They say, for instance, that some premalignant conditions, like one that affects the breast called ductal carcinoma in situ, which many doctors agree is not cancer, should be renamed to exclude the word carcinoma so that patients are less frightened and less likely to seek what may be unneeded and potentially harmful treatments that can include the surgical removal of the breast….“We need a 21st-century definition of cancer instead of a 19th-century definition of cancer, which is what we’ve been using,” said Dr. Otis W. Brawley, the chief medical officer for the American Cancer Society, who was not directly involved in the report.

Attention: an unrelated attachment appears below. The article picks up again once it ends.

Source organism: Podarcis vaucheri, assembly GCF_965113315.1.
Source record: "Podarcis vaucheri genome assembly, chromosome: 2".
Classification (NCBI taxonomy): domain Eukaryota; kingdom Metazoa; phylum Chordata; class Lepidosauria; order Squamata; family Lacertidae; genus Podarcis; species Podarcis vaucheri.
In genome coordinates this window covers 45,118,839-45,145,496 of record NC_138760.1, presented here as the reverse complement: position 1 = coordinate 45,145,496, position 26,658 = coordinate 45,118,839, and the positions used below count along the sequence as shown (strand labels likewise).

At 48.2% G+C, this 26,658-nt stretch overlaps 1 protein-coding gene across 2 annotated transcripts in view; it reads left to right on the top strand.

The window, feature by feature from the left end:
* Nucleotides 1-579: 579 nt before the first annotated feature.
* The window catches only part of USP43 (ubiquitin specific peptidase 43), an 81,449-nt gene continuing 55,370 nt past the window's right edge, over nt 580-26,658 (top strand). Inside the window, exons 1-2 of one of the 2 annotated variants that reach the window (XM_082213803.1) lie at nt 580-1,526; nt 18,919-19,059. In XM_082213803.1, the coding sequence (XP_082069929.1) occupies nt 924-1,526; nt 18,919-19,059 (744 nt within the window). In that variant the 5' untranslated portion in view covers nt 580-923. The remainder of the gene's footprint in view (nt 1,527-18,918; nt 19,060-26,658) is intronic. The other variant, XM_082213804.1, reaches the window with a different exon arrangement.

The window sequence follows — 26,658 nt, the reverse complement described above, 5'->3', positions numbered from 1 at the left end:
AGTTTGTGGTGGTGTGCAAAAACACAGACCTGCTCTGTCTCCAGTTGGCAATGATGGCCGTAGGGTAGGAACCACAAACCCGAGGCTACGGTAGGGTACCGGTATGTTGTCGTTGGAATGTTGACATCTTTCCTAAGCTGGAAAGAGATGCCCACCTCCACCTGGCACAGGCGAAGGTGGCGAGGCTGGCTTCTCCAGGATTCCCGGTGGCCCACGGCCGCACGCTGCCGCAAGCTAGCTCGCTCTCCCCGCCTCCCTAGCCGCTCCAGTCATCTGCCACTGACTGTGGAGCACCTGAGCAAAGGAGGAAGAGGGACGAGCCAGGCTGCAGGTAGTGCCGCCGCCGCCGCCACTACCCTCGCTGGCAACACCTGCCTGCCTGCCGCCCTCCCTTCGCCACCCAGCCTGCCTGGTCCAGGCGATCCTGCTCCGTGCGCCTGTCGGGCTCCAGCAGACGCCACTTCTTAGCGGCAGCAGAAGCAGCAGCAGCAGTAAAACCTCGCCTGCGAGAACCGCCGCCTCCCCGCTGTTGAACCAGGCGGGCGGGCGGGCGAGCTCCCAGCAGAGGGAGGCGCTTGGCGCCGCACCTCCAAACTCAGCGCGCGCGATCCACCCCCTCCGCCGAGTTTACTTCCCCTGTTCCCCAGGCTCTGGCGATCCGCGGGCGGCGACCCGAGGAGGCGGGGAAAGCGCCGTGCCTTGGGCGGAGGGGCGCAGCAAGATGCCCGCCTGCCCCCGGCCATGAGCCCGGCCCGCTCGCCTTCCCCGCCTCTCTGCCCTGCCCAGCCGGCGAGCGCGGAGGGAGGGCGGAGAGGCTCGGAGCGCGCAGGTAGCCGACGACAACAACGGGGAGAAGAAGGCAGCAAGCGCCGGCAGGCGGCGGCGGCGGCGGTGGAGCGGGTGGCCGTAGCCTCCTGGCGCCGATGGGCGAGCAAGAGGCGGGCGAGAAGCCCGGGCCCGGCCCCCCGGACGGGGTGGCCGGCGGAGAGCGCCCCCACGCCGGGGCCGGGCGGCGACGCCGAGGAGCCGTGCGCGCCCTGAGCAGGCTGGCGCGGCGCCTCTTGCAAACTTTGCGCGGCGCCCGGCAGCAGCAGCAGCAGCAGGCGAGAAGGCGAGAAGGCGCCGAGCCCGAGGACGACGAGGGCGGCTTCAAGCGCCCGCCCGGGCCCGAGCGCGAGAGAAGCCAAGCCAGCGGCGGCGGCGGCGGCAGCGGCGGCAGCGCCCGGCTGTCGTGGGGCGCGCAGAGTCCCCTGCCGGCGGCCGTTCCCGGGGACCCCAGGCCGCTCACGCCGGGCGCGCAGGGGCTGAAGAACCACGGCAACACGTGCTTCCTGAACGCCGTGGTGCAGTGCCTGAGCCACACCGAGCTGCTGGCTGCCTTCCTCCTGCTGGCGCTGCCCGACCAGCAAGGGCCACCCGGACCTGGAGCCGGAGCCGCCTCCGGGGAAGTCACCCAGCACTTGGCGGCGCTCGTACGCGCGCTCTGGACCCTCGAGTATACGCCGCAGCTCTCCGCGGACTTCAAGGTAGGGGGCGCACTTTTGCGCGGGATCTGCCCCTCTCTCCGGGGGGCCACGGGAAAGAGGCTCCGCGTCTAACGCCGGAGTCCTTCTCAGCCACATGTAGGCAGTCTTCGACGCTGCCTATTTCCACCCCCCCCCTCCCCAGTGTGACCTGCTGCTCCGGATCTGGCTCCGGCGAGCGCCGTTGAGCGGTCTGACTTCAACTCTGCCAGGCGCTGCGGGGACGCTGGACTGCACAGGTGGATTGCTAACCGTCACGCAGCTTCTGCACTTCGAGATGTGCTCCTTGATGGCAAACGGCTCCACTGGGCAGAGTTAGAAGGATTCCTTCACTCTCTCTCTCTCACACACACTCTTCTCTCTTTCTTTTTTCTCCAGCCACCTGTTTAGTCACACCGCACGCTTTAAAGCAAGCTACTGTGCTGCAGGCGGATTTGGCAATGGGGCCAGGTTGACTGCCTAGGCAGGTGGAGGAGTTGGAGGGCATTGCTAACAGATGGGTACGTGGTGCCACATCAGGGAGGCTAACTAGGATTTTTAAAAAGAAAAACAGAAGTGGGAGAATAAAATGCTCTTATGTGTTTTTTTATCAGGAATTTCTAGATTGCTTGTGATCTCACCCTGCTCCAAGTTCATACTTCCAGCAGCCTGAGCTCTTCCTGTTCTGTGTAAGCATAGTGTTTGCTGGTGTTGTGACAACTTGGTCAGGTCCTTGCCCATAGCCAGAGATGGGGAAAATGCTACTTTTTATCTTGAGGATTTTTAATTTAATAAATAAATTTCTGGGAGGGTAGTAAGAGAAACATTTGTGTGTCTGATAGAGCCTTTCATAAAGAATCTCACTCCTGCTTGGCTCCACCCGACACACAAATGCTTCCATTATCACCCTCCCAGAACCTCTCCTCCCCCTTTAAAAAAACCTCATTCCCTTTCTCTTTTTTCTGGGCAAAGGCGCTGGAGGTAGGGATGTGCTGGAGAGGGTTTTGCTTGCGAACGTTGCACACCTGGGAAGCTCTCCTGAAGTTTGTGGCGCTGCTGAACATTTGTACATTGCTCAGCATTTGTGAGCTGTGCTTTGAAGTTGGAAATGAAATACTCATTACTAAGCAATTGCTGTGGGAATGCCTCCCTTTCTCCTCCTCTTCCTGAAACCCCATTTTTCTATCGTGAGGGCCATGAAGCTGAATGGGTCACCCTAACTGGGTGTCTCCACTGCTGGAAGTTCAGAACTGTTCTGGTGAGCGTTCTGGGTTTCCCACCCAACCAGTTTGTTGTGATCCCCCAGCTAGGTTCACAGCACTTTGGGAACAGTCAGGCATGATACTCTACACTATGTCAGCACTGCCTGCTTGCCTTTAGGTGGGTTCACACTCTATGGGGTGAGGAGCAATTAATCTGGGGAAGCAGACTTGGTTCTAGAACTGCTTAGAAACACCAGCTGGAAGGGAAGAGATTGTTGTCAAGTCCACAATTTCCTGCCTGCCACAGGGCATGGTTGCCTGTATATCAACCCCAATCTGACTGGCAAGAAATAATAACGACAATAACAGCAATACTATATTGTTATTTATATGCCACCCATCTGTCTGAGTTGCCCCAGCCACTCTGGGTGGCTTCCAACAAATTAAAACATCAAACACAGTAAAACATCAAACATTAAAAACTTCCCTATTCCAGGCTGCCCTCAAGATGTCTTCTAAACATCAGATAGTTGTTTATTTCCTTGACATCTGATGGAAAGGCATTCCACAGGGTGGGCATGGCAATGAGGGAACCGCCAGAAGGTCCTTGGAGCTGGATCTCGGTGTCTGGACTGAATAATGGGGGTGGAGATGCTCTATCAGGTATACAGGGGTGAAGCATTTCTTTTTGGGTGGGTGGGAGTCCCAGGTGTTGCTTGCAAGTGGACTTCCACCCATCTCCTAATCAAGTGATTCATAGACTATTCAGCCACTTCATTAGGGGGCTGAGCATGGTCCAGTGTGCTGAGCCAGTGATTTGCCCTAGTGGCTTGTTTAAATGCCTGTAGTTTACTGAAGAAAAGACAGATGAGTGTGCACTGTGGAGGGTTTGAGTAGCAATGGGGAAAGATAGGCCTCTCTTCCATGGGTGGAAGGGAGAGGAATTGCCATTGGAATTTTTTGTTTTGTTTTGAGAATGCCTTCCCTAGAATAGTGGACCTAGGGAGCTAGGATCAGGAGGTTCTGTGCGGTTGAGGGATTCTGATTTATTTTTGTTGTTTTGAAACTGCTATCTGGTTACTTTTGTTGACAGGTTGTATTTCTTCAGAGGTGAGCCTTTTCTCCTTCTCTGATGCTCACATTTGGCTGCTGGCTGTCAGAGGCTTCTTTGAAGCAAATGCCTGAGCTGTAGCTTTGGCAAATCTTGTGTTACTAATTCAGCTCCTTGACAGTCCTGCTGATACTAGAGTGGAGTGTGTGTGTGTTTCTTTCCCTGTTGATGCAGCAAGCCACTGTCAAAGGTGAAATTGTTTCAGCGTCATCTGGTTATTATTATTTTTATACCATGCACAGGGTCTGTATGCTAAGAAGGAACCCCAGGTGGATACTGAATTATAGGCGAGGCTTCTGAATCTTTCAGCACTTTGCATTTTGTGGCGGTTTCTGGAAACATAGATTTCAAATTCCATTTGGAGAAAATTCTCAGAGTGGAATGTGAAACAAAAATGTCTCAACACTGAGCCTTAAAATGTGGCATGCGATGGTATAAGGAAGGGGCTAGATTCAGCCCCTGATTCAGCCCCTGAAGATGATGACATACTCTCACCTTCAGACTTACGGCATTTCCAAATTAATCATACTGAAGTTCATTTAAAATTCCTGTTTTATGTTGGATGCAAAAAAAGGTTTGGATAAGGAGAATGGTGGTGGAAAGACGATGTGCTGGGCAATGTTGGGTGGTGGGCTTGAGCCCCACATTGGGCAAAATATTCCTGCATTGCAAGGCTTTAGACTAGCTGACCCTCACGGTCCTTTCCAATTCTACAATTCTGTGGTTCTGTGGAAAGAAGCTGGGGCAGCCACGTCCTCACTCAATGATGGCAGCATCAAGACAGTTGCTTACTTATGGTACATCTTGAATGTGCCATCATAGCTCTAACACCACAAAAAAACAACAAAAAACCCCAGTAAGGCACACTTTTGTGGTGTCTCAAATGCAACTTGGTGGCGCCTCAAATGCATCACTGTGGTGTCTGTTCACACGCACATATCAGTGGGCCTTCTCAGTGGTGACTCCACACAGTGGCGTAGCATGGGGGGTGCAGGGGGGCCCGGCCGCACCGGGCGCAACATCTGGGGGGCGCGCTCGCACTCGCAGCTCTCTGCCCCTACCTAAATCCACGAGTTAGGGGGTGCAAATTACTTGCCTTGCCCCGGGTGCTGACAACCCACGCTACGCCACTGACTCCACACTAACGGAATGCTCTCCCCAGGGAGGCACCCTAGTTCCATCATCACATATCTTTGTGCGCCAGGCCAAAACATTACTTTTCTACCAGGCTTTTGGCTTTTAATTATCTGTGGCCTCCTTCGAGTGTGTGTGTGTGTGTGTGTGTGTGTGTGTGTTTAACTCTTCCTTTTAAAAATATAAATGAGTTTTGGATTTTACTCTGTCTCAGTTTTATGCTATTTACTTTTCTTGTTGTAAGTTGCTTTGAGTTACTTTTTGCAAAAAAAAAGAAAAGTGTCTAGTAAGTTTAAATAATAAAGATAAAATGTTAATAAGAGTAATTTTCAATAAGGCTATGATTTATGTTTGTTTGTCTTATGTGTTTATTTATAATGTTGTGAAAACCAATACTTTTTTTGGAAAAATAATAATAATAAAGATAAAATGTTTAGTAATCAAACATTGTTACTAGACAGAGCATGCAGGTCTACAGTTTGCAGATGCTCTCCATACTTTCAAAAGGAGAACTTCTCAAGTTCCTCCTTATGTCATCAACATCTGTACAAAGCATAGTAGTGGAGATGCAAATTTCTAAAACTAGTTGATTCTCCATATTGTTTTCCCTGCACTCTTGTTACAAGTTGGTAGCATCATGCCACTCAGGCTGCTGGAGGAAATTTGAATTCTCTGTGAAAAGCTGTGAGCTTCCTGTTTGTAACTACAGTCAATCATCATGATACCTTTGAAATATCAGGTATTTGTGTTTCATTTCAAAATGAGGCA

New technology is part of the problem driving cancer overdiagnosis. Innovative detection methods now allow doctors to pick up widely on “incidentalomas,” or ” premalignant and cancerous lesions that are so slow growing they are unlikely to ever cause harm.” But when these are found, patients alarmed by the word “cancer” may conclude that they have to get operated on. The costs of this across all dimensions—financial, physical, psychological—are enormous. If the NCI’s warning is heeded, a lot of wasteful spending and meaningless suffering could be avoided.Med tech has huge potential to bring down costs and reduce quality, but all tech is a two-edged sword. As it improves our ability to treat all manner of illness, whether real or perceived, it can also exacerbate the problems of overdiagnosis and overtreatment. When you combine that with the fear of aging and death that can drive Americans to seek invasive life-extending measures, you have a dangerous combination. It will take a determined, well-coordinated movement by doctors, insurers, and patients to reduce medically unnecessary procedures. Reining in cancer treatments is just the beginning.[Hospital technology image courtesy of Shutterstock]